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A few days ago, one of our contributors, Stefan Jones, sent us a lovely piece he’d written, an ode to the 1970s Estes model rocketry catalog. We’ll be publishing that piece in the near future. The manuscript completely inspired my own nostalgic longing for my model rocketry past. I was a dedicated rocket geek for much of my childhood. I vividly remember that edition of the catalog, and looking through an online copy, made me almost tear up with memories of sitting in my bedroom at night, pouring over every page, graph paper and mechanical pencil in hand, carefully planning my mail orders with the modest money I made raking leaves and mowing lawns. One thing Stefan mentions specifically in the piece, and which my meager yardworker’s salary could never afford, was the Cineroc, the 8mm movie camera-equipped rocket nosecone. I was shocked when I saw in the archived catalog that it only cost $19.95. To a kid in 1970, I remember thinking it was a King’s ransom.

In my nostalgic revelry, searching online for more on the Cineroc and Camroc (its still-camera sibling), I was saddened to discover that Mike Dorffler, the inventor of the Cineroc and many other hobby model rocket innovations (for Estes and then Apogee Components), died of pancreatic cancer last fall. Before he blasted off for that big Tilt-a-Pad in the sky, the NAR (National Assoc. of Rocketry) gave him a lifetime achievement award which was presented by none other than Verne Estes himself (yes, Verne, the godfather, is still with us)! Rocketry Planet has a nice tribute article to Mike (linked below).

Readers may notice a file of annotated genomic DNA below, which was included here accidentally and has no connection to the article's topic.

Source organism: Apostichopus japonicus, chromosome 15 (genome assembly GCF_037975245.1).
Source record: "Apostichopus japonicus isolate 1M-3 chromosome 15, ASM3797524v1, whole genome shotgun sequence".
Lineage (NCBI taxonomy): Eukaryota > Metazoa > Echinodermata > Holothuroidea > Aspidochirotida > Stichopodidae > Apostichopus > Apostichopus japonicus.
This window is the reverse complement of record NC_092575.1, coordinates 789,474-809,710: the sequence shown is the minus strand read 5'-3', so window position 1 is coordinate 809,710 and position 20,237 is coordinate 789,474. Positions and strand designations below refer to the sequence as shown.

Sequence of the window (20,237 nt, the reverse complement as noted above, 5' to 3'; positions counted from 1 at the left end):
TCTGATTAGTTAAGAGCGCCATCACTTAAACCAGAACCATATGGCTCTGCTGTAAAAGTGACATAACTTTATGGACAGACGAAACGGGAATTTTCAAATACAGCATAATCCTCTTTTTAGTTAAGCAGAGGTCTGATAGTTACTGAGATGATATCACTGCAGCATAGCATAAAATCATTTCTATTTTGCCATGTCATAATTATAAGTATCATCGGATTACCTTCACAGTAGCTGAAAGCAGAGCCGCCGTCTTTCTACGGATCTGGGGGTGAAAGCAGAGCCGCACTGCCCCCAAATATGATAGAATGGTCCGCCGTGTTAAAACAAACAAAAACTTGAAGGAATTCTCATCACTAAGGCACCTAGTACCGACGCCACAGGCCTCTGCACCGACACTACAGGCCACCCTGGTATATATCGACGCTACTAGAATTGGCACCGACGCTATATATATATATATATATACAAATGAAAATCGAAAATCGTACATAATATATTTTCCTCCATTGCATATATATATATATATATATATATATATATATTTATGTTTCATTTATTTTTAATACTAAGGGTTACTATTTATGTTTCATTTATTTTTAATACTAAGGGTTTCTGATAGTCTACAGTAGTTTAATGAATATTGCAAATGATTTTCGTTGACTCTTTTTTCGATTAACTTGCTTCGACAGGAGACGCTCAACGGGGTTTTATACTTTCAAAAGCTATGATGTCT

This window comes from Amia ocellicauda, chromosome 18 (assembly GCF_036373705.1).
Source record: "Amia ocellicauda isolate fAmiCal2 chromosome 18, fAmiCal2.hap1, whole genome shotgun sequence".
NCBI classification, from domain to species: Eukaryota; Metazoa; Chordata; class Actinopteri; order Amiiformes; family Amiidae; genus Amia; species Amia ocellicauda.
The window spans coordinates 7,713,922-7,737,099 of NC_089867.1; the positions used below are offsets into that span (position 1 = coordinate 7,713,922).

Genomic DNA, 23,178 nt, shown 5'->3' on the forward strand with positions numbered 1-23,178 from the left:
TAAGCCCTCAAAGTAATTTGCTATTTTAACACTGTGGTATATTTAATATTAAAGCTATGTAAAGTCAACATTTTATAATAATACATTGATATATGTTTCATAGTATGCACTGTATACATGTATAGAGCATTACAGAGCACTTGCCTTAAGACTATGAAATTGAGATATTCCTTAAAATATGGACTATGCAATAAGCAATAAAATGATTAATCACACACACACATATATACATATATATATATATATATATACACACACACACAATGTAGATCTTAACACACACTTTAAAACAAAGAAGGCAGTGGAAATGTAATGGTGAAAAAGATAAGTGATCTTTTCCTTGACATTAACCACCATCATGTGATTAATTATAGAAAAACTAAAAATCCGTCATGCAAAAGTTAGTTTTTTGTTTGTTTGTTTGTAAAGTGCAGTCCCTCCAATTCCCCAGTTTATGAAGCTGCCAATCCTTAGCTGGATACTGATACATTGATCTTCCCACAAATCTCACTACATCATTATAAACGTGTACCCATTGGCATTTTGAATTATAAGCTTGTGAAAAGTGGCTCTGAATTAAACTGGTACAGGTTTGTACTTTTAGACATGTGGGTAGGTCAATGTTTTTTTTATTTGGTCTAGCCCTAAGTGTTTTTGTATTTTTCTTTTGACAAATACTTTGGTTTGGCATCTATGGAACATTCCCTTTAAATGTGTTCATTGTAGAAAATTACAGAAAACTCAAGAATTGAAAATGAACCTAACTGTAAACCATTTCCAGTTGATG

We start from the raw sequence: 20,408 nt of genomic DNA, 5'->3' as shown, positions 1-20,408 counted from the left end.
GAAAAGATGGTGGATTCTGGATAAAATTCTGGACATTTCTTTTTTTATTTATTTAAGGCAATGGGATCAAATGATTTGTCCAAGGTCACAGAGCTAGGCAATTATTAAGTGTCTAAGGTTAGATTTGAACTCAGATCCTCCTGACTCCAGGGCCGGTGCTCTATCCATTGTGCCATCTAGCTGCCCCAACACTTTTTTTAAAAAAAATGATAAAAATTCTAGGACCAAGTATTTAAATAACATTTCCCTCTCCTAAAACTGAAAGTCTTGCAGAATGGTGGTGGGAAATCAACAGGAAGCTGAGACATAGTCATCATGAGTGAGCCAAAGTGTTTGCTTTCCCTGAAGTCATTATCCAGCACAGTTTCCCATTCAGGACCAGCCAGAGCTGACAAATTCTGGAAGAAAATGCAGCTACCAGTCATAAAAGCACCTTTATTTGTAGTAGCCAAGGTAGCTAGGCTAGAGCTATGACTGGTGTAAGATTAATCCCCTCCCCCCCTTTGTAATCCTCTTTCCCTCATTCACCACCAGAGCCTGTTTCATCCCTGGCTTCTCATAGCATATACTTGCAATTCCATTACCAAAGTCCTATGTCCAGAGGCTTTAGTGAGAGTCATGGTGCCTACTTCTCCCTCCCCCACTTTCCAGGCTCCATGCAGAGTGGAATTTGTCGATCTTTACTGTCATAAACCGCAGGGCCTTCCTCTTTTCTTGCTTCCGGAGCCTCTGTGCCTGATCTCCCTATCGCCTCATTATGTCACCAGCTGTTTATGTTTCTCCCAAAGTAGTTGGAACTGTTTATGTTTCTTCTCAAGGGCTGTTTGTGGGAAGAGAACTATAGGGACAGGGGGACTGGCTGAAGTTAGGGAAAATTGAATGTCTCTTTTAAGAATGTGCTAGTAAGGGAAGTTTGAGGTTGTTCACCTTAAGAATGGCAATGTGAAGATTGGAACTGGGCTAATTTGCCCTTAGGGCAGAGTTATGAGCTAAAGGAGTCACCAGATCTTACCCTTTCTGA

I like this comment left on the piece:

His designs were the inspiration for me to follow his path and become a rocket designer and eventually run a rocket kit company. Godspeed Mike.

Mike Fisher
Binder Design

Mike Dorffler, a Unique Visionary Whose Life Mattered

Gareth Branwyn

Gareth Branwyn

Gareth Branwyn is a freelancer writer and the former Editorial Director of Maker Media. He is the author or editor of over a dozen books on technology, DIY, and geek culture. He is currently a contributor for Boing Boing and WINK Books. And he has a new best-of writing collection and “lazy man’s memoir,” called Borg Like Me.


  • http://pulse.yahoo.com/_TYJUFVXRH2DWLTHSLBO2ENEEHQ Gregg

    Oh my g_d! I remember both of them. I was an avid one as well. While I never bought either of them, I studied the catalog as well. And I do recall building and launching a few birds. I still want to know, but living in NYC I don’t know where. Worse, what with the strange things that surfaced after 9/11 I’m not even sure the Feds would want to allow some of the things I’d want to do that way…..

  • http://twitter.com/aeQQue qwerty123

    Memorized that catalog and the Centuri one, too!

  • Anonymous

    wonderful hobby.  I too always wanted, but never got, the camera equipped kits.  One of my favorite flights was the delta-winged “SST” that was supposed to eject the engine pod and then glide recover.  I didn’t have a spare engine so had to pull one from a friction fit rocket I’d already loaded in order to try the beauty as soon as the paint dried.  Pulling the motor with pliers, I damaged the ceramic nozzle… The maiden (and only) flight of the SST was a slow liftoff with a wide fan of flame that made it perhaps 10 ft and hung there, while the flames climbed the wings…

    Awful, but memorable.

  • http://www.flickr.com/photos/stefan_e_jones/ Stefan Jones

    Those who regret not having had a chance to buy and build those swell old kits should check out:

    http://www.semroc.com/

    Semroc is a high-tech cottage industry that sells a huge line of old-school model rockets, the kind with balsa components. Most are recreations of old Estes and Centuri designs, including the Trident, Mars Lander, SST Shuttle and Orbital Transport.

    Product quality is excellent, and service is amazing. I have no business connection with them, just an amazed and grateful customer.

  • http://pulse.yahoo.com/_5ODELSMGMJ7XBH2NVAPSOQU5BM Gary

    Remember that in the early ’70’s (in California) the minimum wage was 1.25 an hour, which later went up to 1.65 if I remember correctly. So, $20.00 was probably a half dozen lawn jobs.

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